The namesake—the Arkham Knight—is Jason Todd because of course, he is. This was a particularly disappointing revelation, albeit unsurprising. Rocksteady led fans to believe that this was a new character, and it wasn’t. Jason is already one of the more complex characters within the Batman mythos and absolutely didn’t need to be saddled with this identity too. It felt like a lazily patched-together take on the Red Hood story arc, without any of the intrigues that made the original so enjoyable and iconic. Late-game redemption and being fun as the playable Red Hood character aside, this was the biggest failure of the game.
Another major arc that I feel endlessly ambivalent about is the presence of The Joker.
Mark Hamill is and always will be excellent in the role, he is the definitive voice of the Clown Prince of Crime, but I’m unsure as to whether his appearance enhanced anything in the game. There are some cool scenes where Batman is hallucinating and seeing Joker provide witty monologues, but that is about it. If Rocksteady stripped away the presence of the character, it would have been a more focused story with Scarecrow as the true villain, and importantly it would have proved that Batman can exist and thrive without The Joker.
Some of the Joker scenes are just plain odd and took me out of the game. In the various scenes where The Dark Knight is seeing The Joker—bearing in mind, he exists only in his brain—I couldn’t help but imagine what other characters were seeing. Is Bats rolling around the floor, struggling with himself, or what? I understand that the characters are intrinsically linked and are “destined to do this forever”, but this was too literal.
“I don’t need help”
Have I mentioned that the combat is f*****g awesome in this game?
The hand-to-hand fights are completely refined and feel smoother than ever. It’s more believable than ever that this man can take down dozens of thugs at once due to a much-improved sense of agility and ruthlessness. One of the highlights is fear takedowns. In Arkham Knight, players can take down multiple armed foes at once through a snappy quick time event. It’s empowering and gave the developers room to not only expand the predator sections but also blur the line more between the stealth gameplay against armed foes and traditional fisticuffs.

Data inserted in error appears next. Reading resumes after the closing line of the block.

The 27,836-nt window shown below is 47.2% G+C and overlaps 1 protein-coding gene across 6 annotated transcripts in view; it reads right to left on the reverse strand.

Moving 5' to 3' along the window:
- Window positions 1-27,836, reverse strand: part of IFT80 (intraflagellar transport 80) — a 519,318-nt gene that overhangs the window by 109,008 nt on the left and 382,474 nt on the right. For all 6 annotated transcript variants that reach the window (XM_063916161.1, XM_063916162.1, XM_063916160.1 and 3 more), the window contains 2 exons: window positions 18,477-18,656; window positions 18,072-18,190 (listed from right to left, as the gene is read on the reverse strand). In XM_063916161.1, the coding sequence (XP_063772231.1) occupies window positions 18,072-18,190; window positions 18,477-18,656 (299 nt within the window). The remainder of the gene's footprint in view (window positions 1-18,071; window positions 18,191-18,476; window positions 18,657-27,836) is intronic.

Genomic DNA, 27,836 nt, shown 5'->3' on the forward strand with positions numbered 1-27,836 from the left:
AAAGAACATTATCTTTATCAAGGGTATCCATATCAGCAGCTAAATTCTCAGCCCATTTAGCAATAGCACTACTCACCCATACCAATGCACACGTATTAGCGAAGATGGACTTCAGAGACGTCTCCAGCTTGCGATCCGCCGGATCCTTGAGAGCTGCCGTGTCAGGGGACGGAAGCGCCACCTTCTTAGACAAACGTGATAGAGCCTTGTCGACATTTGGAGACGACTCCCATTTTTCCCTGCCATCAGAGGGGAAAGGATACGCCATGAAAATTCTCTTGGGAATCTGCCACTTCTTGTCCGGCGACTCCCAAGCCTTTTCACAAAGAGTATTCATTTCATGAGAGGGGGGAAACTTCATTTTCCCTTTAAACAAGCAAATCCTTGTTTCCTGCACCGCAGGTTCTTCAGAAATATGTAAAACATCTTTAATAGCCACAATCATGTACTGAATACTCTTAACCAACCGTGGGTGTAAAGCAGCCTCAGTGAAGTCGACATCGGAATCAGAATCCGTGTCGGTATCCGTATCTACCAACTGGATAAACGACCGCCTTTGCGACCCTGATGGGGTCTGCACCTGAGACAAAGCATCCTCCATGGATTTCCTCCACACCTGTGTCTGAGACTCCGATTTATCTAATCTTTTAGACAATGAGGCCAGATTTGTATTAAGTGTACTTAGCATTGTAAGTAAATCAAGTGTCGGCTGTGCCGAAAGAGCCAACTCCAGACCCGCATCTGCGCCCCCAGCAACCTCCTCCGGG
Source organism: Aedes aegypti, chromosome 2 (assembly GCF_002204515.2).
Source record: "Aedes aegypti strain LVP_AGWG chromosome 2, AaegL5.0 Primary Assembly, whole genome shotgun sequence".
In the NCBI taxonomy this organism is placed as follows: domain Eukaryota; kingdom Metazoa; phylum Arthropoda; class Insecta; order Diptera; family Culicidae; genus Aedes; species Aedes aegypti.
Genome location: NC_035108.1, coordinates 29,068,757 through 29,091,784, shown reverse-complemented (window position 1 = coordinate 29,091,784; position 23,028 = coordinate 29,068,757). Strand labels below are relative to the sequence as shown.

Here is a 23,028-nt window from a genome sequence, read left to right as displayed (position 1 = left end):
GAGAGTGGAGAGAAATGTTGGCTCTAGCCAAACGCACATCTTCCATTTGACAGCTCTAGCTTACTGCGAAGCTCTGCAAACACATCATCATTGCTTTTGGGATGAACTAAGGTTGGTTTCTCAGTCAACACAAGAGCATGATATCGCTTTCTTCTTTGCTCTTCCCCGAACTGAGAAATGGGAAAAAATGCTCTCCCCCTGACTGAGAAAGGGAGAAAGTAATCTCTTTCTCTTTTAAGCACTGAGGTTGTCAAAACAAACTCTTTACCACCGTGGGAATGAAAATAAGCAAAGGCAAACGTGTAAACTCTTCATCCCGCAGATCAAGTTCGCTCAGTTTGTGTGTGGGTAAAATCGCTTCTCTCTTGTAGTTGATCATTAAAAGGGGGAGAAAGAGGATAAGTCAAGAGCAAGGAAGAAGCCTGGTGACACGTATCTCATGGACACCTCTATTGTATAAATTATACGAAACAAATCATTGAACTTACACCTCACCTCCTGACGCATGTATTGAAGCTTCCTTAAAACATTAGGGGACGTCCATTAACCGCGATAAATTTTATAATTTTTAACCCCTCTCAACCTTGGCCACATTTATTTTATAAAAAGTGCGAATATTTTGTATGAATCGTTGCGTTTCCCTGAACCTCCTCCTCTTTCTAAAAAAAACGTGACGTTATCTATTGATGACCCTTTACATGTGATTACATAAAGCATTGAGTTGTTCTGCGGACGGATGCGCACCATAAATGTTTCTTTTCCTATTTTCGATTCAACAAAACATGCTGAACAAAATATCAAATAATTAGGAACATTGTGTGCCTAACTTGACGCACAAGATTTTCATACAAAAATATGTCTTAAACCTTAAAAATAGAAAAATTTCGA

I tried going back to the previous titles to compare the combat more directly, and there is no competition, Arkham Knight absolutely has the best action in the series. Rocksteady Studios got one thing unequivocally right and that is the combat outside of the Batmobile.
Playing as Batman, you don’t feel like you need help, but when it comes to the narrative, it couldn’t be further from the truth.
Batman is slowly going insane or… becoming… The Joker. He is up against a mercenary force, complete with armoured vehicles of destruction, and The Scarecrow is working with the Arkham Knight and his aforementioned army to terrorise Gotham. At what point does the man not need help? It’s part of Batman’s character to refuse help and go at it alone, and he does so to protect those who he loves, this isn’t a criticism of this character. However, when there is a genocide underway and he doesn’t accept the assistance of his years-trained and highly tenured vigilante companions, it crosses the line from being a character quirk to impractical.
It’s undoubtedly in-keeping with the Batman character for him to work alone, but not when he is up against a literal army and atrocities are being committed. I can already hear people saying “but he got help from Poison Ivy”, and while he did, that only happened because he literally wouldn’t have been able to save the city without her.
I fully believe that Batman: Arkham Knight is going to plague my thoughts for the rest of my life.
It’s a game that betrays itself as much now as it did years ago, and it’s sad that some of its best moments are contained within downloadable content. For every sublime fistfight, there is another egregious Batmobile tank battle waiting to happen. For every awesome Scarecrow scene (voiced by the incomparable John Noble), there is another unnecessary Joker hallucination.
It’s worth playing to complete the story of the “trilogy” (shout out to Arkham Origins for being underrated) and to experience its wonderful combat, but it’s not a closing chapter I expect to re-play any time soon.
All images are taken from the Batman: Arkham Knight press kit here